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Warner Brothers to become Blu-Ray exclusive



Another day, another studio claims exclusivity in the HD format wars

In the latest saga in the long-running HD DVD vs. Blu-ray battle, Warner Bros. Entertainment has struck a blow to the former camp. The company announced today that it will soon become Blu-ray exclusive with regards to high-definition DVD titles.

According to Warner Bros., the move to support only Blu-ray is a strategic decision aimed at giving consumers what they want.

"The window of opportunity for high-definition DVD could be missed if format confusion continues to linger," said Warner Bros. Chairman and CEO Barry Meyer. "We believe that exclusively distributing in Blu-ray will further the potential for mass market success and ultimately benefit retailers, producers, and most importantly, consumers."

According to the Warner Bros. press release, Warner Home Video will stop releasing HD DVD movies in late May 2008. To add salt to HD DVD’s wounds, Warner Home Video is going to stagger the launches of further HD DVD titles until the late-May cut off period -- standard DVD and Blu-ray movies will be released first, then the HD DVD titles will be released after a "short window."

"A two-format landscape has led to consumer confusion and indifference toward high definition, which has kept the technology from reaching mass adoption and becoming the important revenue stream that it can be for the industry," added Warner Bros. Home Entertainment Group President Kevin Tsujihara. "Consumers have clearly chosen Blu-ray, and we believe that recognizing this preference is the right step in making this great home entertainment experience accessible to the widest possible audience."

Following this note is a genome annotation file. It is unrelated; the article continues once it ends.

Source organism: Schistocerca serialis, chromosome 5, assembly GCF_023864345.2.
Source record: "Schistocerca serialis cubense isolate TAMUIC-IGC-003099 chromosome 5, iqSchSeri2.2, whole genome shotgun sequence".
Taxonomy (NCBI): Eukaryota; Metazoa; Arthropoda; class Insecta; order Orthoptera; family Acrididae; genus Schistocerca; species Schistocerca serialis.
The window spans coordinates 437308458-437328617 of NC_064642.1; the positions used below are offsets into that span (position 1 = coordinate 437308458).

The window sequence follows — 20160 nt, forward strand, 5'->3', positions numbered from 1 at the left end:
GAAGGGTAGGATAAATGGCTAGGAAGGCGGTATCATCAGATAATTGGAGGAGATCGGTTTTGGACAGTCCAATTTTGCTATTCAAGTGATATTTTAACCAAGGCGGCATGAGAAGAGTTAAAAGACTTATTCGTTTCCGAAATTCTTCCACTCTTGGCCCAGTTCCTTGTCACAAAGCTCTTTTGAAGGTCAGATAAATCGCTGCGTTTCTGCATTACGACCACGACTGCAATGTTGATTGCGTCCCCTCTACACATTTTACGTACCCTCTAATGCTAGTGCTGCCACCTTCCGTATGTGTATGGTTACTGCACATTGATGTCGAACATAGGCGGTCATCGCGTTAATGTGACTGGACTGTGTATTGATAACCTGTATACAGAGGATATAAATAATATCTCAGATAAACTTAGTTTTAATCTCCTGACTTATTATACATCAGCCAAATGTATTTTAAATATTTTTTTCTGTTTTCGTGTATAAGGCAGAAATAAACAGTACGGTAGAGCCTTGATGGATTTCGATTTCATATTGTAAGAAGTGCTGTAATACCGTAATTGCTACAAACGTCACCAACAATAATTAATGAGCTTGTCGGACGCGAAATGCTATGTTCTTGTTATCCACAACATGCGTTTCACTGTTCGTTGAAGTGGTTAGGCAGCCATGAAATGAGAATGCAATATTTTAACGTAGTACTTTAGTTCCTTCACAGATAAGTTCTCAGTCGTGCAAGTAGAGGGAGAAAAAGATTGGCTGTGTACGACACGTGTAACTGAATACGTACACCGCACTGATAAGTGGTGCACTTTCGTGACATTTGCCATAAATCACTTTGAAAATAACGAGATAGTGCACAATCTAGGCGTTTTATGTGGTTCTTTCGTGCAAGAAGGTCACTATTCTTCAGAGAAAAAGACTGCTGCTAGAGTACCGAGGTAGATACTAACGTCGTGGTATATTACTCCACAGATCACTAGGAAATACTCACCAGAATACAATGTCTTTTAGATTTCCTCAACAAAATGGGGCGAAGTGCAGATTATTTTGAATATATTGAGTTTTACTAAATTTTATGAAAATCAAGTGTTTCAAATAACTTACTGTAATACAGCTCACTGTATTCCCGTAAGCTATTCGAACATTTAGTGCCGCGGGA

The move by Warner Bros. comes four months after Paramount and DreamWorks announced their decision to go HD DVD exclusive. The move prompted "Transformers" executive produce Michael Bay to go on a rampage. "I want people to see my movies in the best formats possible. For them to deny people who have Blu-ray sucks! They were progressive by having two formats. No Transformers 2 for me," exclaimed Bay in late August.

Bay later stepped up his "war talk" in early December and accused Microsoft of sabotaging both HD DVD and Blu-ray. "That is why Microsoft is handing out $100 million dollar checks to studios just embrace the HD DVD and not the leading, and superior Blu Ray," said Bay in December. "They want confusion in the market until they perfect the digital downloads. Time will tell and you will see the truth."

Updated 1/4/2008
Toshiba has formally responded to the Warner Bros./Blu-ray announcement:

Toshiba is quite surprised by Warner Bros.' decision to abandon HD DVD in favor of Blu-ray, despite the fact that there are various contracts in place between our companies concerning the support of HD DVD. As central members of the DVD Forum, we have long maintained a close partnership with Warner Bros. We worked closely together to help standardize the first-generation DVD format as well as to define and shape HD DVD as its next-generation successor.

We were particularly disappointed that this decision was made in spite of the significant momentum HD DVD has gained in the US market as well as other regions in 2007. HD DVD players and PCs have outsold Blu-ray in the US market in 2007.
We will assess the potential impact of this announcement with the other HD DVD partner companies and valuate potential next steps. We remain firm in our belief that HD DVD is the format best suited to the wants and needs of the consumer.

Sourced from Daily Tech